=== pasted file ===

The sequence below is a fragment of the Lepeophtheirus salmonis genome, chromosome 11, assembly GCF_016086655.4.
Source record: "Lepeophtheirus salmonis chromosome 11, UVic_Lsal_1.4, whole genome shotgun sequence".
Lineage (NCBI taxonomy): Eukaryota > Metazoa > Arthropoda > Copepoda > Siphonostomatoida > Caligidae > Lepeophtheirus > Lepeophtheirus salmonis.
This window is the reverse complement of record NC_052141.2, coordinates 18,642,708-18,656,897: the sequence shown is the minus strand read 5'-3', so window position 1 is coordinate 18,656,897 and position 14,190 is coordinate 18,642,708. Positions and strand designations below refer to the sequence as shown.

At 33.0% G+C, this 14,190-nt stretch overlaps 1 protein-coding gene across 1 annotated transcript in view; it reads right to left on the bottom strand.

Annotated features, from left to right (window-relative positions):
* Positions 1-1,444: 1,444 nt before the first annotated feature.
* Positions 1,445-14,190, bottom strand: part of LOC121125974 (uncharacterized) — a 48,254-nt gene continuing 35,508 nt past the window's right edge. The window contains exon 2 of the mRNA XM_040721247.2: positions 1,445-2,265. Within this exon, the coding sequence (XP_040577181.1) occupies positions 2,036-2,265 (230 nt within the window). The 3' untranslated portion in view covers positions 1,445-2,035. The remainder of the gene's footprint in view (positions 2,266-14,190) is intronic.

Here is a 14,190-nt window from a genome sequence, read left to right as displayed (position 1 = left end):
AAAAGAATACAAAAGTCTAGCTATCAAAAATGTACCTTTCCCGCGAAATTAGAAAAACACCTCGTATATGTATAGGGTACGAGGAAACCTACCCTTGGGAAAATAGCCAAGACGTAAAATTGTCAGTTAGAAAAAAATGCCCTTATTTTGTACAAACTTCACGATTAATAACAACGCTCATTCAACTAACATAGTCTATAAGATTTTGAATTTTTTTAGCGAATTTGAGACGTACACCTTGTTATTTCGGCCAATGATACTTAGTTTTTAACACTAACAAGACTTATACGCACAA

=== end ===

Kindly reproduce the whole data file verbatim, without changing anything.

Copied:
The sequence below is a fragment of the Lepeophtheirus salmonis genome, chromosome 11, assembly GCF_016086655.4.
Source record: "Lepeophtheirus salmonis chromosome 11, UVic_Lsal_1.4, whole genome shotgun sequence".
Lineage (NCBI taxonomy): Eukaryota > Metazoa > Arthropoda > Copepoda > Siphonostomatoida > Caligidae > Lepeophtheirus > Lepeophtheirus salmonis.
This window is the reverse complement of record NC_052141.2, coordinates 18,642,708-18,656,897: the sequence shown is the minus strand read 5'-3', so window position 1 is coordinate 18,656,897 and position 14,190 is coordinate 18,642,708. Positions and strand designations below refer to the sequence as shown.

At 33.0% G+C, this 14,190-nt stretch overlaps 1 protein-coding gene across 1 annotated transcript in view; it reads right to left on the bottom strand.

Annotated features, from left to right (window-relative positions):
* Positions 1-1,444: 1,444 nt before the first annotated feature.
* Positions 1,445-14,190, bottom strand: part of LOC121125974 (uncharacterized) — a 48,254-nt gene continuing 35,508 nt past the window's right edge. The window contains exon 2 of the mRNA XM_040721247.2: positions 1,445-2,265. Within this exon, the coding sequence (XP_040577181.1) occupies positions 2,036-2,265 (230 nt within the window). The 3' untranslated portion in view covers positions 1,445-2,035. The remainder of the gene's footprint in view (positions 2,266-14,190) is intronic.

Here is a 14,190-nt window from a genome sequence, read left to right as displayed (position 1 = left end):
AAAAGAATACAAAAGTCTAGCTATCAAAAATGTACCTTTCCCGCGAAATTAGAAAAACACCTCGTATATGTATAGGGTACGAGGAAACCTACCCTTGGGAAAATAGCCAAGACGTAAAATTGTCAGTTAGAAAAAAATGCCCTTATTTTGTACAAACTTCACGATTAATAACAACGCTCATTCAACTAACATAGTCTATAAGATTTTGAATTTTTTTAGCGAATTTGAGACGTACACCTTGTTATTTCGGCCAATGATACTTAGTTTTTAACACTAACAAGACTTATACGCACAA